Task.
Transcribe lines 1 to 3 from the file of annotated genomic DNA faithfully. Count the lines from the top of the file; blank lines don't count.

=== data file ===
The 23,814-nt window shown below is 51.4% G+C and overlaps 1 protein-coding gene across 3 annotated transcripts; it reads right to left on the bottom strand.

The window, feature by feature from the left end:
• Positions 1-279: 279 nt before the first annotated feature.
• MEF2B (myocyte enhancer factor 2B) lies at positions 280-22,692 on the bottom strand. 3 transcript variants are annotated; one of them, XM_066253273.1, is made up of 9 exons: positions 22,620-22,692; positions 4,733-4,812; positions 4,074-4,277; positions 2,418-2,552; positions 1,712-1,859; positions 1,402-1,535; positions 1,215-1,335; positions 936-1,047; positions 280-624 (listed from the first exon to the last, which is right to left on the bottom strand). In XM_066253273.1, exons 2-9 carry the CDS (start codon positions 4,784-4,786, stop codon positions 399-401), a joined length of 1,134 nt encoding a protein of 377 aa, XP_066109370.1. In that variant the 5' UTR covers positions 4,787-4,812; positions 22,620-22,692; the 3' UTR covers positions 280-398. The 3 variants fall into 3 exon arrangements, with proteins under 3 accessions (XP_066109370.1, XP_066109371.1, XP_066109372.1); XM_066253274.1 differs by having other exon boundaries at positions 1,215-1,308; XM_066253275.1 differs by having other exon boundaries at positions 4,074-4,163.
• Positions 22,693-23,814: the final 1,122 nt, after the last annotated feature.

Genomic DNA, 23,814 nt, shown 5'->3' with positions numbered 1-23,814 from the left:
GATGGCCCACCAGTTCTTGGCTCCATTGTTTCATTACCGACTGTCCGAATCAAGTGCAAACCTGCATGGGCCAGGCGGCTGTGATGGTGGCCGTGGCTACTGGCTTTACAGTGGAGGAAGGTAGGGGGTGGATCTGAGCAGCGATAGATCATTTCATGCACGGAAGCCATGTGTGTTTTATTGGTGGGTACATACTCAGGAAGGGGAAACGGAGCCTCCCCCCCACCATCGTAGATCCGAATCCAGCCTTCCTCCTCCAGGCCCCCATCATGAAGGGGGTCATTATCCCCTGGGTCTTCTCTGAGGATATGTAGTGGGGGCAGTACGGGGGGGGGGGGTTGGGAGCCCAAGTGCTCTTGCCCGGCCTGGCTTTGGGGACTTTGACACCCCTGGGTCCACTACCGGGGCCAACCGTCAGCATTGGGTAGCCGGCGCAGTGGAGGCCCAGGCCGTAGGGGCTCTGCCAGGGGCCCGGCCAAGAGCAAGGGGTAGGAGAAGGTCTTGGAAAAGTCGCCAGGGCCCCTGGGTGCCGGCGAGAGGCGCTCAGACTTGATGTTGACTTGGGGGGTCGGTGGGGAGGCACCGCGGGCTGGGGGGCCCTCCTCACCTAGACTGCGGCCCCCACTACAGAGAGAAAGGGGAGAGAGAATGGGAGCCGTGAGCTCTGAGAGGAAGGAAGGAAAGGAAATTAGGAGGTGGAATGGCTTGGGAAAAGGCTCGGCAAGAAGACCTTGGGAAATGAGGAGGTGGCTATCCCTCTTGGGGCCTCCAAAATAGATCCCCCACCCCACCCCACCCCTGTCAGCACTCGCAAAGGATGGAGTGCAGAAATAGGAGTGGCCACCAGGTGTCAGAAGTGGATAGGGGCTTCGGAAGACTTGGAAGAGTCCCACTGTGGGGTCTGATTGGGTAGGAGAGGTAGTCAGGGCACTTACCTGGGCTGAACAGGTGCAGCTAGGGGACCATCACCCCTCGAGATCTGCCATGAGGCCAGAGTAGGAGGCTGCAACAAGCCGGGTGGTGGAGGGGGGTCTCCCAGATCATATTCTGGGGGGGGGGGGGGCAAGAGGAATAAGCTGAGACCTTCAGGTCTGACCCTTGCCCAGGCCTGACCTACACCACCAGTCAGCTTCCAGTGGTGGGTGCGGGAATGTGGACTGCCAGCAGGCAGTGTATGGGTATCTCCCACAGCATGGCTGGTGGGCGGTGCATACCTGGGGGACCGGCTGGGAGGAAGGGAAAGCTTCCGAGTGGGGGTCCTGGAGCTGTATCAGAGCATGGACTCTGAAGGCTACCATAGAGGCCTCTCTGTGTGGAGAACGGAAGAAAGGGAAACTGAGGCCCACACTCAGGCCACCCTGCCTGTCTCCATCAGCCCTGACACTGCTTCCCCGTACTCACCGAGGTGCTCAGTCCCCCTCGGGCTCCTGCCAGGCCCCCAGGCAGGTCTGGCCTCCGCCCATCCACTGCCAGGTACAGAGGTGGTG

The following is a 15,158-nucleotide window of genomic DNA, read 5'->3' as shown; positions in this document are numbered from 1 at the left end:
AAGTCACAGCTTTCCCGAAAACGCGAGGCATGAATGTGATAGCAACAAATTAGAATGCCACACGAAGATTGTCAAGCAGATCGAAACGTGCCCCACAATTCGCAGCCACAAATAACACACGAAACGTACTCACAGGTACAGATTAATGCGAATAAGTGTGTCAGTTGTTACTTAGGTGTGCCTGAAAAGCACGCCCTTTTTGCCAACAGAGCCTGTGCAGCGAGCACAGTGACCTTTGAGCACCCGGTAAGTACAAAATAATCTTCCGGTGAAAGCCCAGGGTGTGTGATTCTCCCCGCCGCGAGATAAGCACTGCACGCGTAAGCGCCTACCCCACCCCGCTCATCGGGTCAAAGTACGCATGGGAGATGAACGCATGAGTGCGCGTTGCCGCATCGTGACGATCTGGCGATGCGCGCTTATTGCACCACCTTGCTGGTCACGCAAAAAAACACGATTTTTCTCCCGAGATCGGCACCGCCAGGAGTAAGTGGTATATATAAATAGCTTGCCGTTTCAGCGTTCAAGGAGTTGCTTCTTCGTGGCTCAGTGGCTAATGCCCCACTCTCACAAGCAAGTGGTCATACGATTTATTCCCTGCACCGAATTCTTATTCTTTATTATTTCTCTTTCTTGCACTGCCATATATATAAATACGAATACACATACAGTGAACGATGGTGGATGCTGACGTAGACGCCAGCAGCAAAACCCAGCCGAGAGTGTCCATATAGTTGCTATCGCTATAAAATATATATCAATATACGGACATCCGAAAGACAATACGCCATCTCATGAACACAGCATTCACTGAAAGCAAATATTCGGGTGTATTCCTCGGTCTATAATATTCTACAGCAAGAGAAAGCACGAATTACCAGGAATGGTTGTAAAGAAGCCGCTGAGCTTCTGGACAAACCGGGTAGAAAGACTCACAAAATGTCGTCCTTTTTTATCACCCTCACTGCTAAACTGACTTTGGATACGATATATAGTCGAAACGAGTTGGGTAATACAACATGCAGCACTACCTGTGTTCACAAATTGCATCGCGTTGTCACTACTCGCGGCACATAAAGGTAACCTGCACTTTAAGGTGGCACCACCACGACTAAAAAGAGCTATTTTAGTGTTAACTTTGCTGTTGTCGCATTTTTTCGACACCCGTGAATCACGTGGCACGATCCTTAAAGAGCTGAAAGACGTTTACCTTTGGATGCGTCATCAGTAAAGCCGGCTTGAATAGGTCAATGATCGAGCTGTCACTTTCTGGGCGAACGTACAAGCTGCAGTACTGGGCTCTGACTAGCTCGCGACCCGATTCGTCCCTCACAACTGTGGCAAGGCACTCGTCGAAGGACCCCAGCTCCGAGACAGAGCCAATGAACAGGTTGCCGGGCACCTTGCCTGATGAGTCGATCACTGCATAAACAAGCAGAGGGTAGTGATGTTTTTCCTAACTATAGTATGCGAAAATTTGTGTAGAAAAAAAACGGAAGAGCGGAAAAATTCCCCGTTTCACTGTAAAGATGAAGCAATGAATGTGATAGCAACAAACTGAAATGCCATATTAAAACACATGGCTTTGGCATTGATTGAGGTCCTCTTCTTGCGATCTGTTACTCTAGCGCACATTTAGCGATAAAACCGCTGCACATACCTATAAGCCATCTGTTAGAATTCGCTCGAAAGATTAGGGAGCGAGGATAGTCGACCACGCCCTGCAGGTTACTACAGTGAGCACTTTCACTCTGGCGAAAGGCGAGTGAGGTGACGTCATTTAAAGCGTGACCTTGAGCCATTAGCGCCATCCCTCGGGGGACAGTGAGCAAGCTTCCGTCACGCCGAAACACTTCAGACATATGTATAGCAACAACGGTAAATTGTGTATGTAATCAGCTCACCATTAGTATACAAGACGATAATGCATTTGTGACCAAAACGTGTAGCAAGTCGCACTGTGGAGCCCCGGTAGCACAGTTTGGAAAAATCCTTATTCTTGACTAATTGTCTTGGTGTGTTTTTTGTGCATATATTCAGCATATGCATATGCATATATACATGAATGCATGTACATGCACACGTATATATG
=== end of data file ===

The 23,814-nt window shown below is 51.4% G+C and overlaps 1 protein-coding gene across 3 annotated transcripts; it reads right to left on the bottom strand.

The window, feature by feature from the left end:
• Positions 1-279: 279 nt before the first annotated feature.